Dubai's Iranian traders feel heat of sanctions

As the UAE outlines its 'vigorous action' in enforcing UN measures, small businesses distance themselves from Iranian government.

Iran's trade with Dubai is worth about $10bn a year. Above, the Iranian spice souq in Dubai.
Powered by automated translation

While Mahmoud Ahmadinejad strikes a defiant tone about the sanctions levied on his country, Iranian businessmen in Dubai are complaining that strict enforcement in the UAE is choking small companies and traders. "Iran has been under sanctions for 30 years. Our exchange with Europe is about US$23 billion (Dh84bn), which makes no problem if it is removed from Iran's economy," the Iranian president told reporters in New York this week.

The UAE also made its case to the New York media recently, with Yousef al Otaiba, the country's envoy to Washington, saying the government had taken "vigorous action" to enforce UN sanctions on Iran. In a letter to The New York Times, Mr al Otaiba wrote that the UAE, besides freezing bank accounts and financial assets of companies and individuals suspected of supporting proliferation and weapons development, "has closed down dozens of international and local companies involved in money laundering and the transshipment of dual-use materials".

Dozens of ships and hundreds of shipments suspected of violating the sanctions had been stopped or inspected, he wrote, and the UAE was sharing intelligence with international authorities to intercept "sensitive transshipments". In June, the UN Security Council passed a fourth round of sanctions against Iran, followed by unilateral sanctions from the United States and the European Union. The unilateral sanctions have had the greatest impact on Iranian traders, who say local and international banks are denying them letters of credit, which enable them to ship simple materials such as foodstuffs to Iran.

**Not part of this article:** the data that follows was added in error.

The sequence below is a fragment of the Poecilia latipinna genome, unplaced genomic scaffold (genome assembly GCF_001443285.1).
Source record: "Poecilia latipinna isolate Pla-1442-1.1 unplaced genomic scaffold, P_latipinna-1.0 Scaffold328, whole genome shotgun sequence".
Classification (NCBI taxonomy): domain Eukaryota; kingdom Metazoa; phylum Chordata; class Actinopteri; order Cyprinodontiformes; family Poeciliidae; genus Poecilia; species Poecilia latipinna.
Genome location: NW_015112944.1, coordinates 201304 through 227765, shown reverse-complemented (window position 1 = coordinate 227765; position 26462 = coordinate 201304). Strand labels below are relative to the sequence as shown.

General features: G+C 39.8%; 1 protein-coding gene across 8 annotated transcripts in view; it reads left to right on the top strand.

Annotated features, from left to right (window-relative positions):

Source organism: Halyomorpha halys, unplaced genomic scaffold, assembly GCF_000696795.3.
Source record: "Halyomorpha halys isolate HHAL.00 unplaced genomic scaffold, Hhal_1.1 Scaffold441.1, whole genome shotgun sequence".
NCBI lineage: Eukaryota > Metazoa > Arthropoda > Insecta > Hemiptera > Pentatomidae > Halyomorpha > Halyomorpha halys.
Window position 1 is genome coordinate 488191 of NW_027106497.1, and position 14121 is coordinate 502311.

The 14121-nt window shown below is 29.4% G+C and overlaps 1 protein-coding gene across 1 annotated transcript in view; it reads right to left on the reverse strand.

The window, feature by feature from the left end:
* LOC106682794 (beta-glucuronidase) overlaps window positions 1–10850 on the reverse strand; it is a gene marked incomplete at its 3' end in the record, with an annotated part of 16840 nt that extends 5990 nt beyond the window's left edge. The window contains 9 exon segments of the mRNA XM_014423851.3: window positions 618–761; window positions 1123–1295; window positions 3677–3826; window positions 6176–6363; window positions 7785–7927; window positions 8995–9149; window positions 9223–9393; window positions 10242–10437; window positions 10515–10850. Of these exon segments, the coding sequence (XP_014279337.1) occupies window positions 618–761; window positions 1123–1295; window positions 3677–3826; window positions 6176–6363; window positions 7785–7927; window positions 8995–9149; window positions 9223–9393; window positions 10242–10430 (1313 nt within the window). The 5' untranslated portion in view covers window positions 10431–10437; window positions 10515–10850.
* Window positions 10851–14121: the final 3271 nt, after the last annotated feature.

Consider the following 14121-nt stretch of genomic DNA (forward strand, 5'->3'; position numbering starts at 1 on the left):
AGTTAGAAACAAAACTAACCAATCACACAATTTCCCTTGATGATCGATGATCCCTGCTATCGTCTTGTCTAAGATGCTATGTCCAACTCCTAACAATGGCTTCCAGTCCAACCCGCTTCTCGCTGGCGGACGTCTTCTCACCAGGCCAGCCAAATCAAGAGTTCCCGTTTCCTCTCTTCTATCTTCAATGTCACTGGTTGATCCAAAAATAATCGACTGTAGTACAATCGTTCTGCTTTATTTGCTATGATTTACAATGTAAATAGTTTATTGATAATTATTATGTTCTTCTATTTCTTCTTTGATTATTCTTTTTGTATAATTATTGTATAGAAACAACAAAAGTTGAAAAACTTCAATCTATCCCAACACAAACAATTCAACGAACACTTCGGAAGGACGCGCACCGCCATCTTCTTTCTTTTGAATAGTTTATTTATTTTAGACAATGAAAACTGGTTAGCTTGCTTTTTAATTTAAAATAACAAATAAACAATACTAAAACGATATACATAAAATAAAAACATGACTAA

"We observe the banks in the UAE, whether foreign or local banks, are applying more and more daily restrictions to the Iranian traders and businesses," said Morteza Masoumzadeh, the vice president of the Iranian Business Council (IBC) in Dubai and managing director of Jumbo Line, a shipping agency. "How is it possible that a bank in the UAE is not opening a letter of credit for us to import 10,000 tonnes of rice from Thailand to Bandar Abbas? Rice has nothing to do with nuclear energy, nothing to do with Revolutionary Guards," he said.

A letter of credit is a bank document that assures sellers that a trading partner will pay for imported goods. It is used frequently in international trade. At the moment, Iranian traders here cannot get letters of credit and European insurers are banned from insuring cargo going to Iran, said Abbas Bolurfrushan, the managing director of Arya Insurance and an ex-president of the IBC. He has been in the UAE for 28 years. Letters of credit opened by Iranian banks, meanwhile, are essentially worthless. The US limits access to American financial markets for entities that violate its unilateral sanctions, which target the Islamic Revolutionary Guard Corps - an arm of Iran's military said to be increasingly in control of policy - and its affiliates.